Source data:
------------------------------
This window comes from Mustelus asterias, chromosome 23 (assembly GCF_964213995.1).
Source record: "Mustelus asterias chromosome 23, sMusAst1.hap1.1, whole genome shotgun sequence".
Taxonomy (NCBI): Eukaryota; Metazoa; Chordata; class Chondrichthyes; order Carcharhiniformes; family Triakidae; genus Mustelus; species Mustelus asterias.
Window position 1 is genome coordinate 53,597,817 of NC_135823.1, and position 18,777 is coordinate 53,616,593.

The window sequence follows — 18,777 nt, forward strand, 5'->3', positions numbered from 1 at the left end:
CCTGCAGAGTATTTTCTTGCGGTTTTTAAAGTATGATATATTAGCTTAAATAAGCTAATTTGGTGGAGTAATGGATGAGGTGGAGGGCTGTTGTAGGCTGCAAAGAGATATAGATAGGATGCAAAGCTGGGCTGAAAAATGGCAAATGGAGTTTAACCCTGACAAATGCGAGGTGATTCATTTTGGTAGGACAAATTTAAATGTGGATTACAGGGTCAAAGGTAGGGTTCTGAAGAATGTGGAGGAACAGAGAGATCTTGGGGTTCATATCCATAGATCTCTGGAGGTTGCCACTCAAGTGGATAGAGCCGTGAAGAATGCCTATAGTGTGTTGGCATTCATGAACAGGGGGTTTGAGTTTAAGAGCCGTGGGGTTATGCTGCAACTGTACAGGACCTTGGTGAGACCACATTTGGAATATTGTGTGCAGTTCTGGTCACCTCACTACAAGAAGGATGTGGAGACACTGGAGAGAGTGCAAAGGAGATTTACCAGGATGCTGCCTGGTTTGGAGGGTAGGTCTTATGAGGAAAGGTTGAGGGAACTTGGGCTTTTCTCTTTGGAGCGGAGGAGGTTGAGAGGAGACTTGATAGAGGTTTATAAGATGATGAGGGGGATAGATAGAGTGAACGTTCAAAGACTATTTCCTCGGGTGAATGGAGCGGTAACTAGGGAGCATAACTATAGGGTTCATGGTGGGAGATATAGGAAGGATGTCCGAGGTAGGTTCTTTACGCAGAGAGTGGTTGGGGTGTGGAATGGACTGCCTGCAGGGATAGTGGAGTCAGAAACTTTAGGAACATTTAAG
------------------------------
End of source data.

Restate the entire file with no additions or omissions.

This window comes from Mustelus asterias, chromosome 23 (assembly GCF_964213995.1).
Source record: "Mustelus asterias chromosome 23, sMusAst1.hap1.1, whole genome shotgun sequence".
Taxonomy (NCBI): Eukaryota; Metazoa; Chordata; class Chondrichthyes; order Carcharhiniformes; family Triakidae; genus Mustelus; species Mustelus asterias.
Window position 1 is genome coordinate 53,597,817 of NC_135823.1, and position 18,777 is coordinate 53,616,593.

The window sequence follows — 18,777 nt, forward strand, 5'->3', positions numbered from 1 at the left end:
CCTGCAGAGTATTTTCTTGCGGTTTTTAAAGTATGATATATTAGCTTAAATAAGCTAATTTGGTGGAGTAATGGATGAGGTGGAGGGCTGTTGTAGGCTGCAAAGAGATATAGATAGGATGCAAAGCTGGGCTGAAAAATGGCAAATGGAGTTTAACCCTGACAAATGCGAGGTGATTCATTTTGGTAGGACAAATTTAAATGTGGATTACAGGGTCAAAGGTAGGGTTCTGAAGAATGTGGAGGAACAGAGAGATCTTGGGGTTCATATCCATAGATCTCTGGAGGTTGCCACTCAAGTGGATAGAGCCGTGAAGAATGCCTATAGTGTGTTGGCATTCATGAACAGGGGGTTTGAGTTTAAGAGCCGTGGGGTTATGCTGCAACTGTACAGGACCTTGGTGAGACCACATTTGGAATATTGTGTGCAGTTCTGGTCACCTCACTACAAGAAGGATGTGGAGACACTGGAGAGAGTGCAAAGGAGATTTACCAGGATGCTGCCTGGTTTGGAGGGTAGGTCTTATGAGGAAAGGTTGAGGGAACTTGGGCTTTTCTCTTTGGAGCGGAGGAGGTTGAGAGGAGACTTGATAGAGGTTTATAAGATGATGAGGGGGATAGATAGAGTGAACGTTCAAAGACTATTTCCTCGGGTGAATGGAGCGGTAACTAGGGAGCATAACTATAGGGTTCATGGTGGGAGATATAGGAAGGATGTCCGAGGTAGGTTCTTTACGCAGAGAGTGGTTGGGGTGTGGAATGGACTGCCTGCAGGGATAGTGGAGTCAGAAACTTTAGGAACATTTAAG